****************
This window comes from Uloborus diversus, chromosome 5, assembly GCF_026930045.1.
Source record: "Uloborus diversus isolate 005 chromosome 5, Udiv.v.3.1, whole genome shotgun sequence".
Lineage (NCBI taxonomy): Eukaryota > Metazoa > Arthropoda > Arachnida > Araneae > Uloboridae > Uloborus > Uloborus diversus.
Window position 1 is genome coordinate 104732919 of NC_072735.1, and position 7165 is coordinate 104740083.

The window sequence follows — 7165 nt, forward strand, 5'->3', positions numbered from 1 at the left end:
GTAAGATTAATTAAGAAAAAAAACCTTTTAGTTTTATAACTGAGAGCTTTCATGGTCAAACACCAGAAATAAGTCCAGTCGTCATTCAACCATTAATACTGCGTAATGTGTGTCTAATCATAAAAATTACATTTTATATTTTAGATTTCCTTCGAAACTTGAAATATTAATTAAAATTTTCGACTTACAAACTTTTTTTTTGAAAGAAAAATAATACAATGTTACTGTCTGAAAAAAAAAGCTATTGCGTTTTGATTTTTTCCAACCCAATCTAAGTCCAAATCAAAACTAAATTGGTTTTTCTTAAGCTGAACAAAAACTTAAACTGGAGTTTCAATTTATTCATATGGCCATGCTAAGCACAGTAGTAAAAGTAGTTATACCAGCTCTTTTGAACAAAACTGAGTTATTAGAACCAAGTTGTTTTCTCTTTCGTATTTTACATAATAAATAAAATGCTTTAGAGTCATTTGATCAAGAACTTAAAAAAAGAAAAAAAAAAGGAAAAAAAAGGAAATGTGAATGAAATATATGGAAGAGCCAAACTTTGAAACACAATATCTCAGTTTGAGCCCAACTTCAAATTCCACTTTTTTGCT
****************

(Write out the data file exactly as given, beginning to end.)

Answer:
This window comes from Uloborus diversus, chromosome 5, assembly GCF_026930045.1.
Source record: "Uloborus diversus isolate 005 chromosome 5, Udiv.v.3.1, whole genome shotgun sequence".
Lineage (NCBI taxonomy): Eukaryota > Metazoa > Arthropoda > Arachnida > Araneae > Uloboridae > Uloborus > Uloborus diversus.
Window position 1 is genome coordinate 104732919 of NC_072735.1, and position 7165 is coordinate 104740083.

The window sequence follows — 7165 nt, forward strand, 5'->3', positions numbered from 1 at the left end:
GTAAGATTAATTAAGAAAAAAAACCTTTTAGTTTTATAACTGAGAGCTTTCATGGTCAAACACCAGAAATAAGTCCAGTCGTCATTCAACCATTAATACTGCGTAATGTGTGTCTAATCATAAAAATTACATTTTATATTTTAGATTTCCTTCGAAACTTGAAATATTAATTAAAATTTTCGACTTACAAACTTTTTTTTTGAAAGAAAAATAATACAATGTTACTGTCTGAAAAAAAAAGCTATTGCGTTTTGATTTTTTCCAACCCAATCTAAGTCCAAATCAAAACTAAATTGGTTTTTCTTAAGCTGAACAAAAACTTAAACTGGAGTTTCAATTTATTCATATGGCCATGCTAAGCACAGTAGTAAAAGTAGTTATACCAGCTCTTTTGAACAAAACTGAGTTATTAGAACCAAGTTGTTTTCTCTTTCGTATTTTACATAATAAATAAAATGCTTTAGAGTCATTTGATCAAGAACTTAAAAAAAGAAAAAAAAAAGGAAAAAAAAGGAAATGTGAATGAAATATATGGAAGAGCCAAACTTTGAAACACAATATCTCAGTTTGAGCCCAACTTCAAATTCCACTTTTTTGCT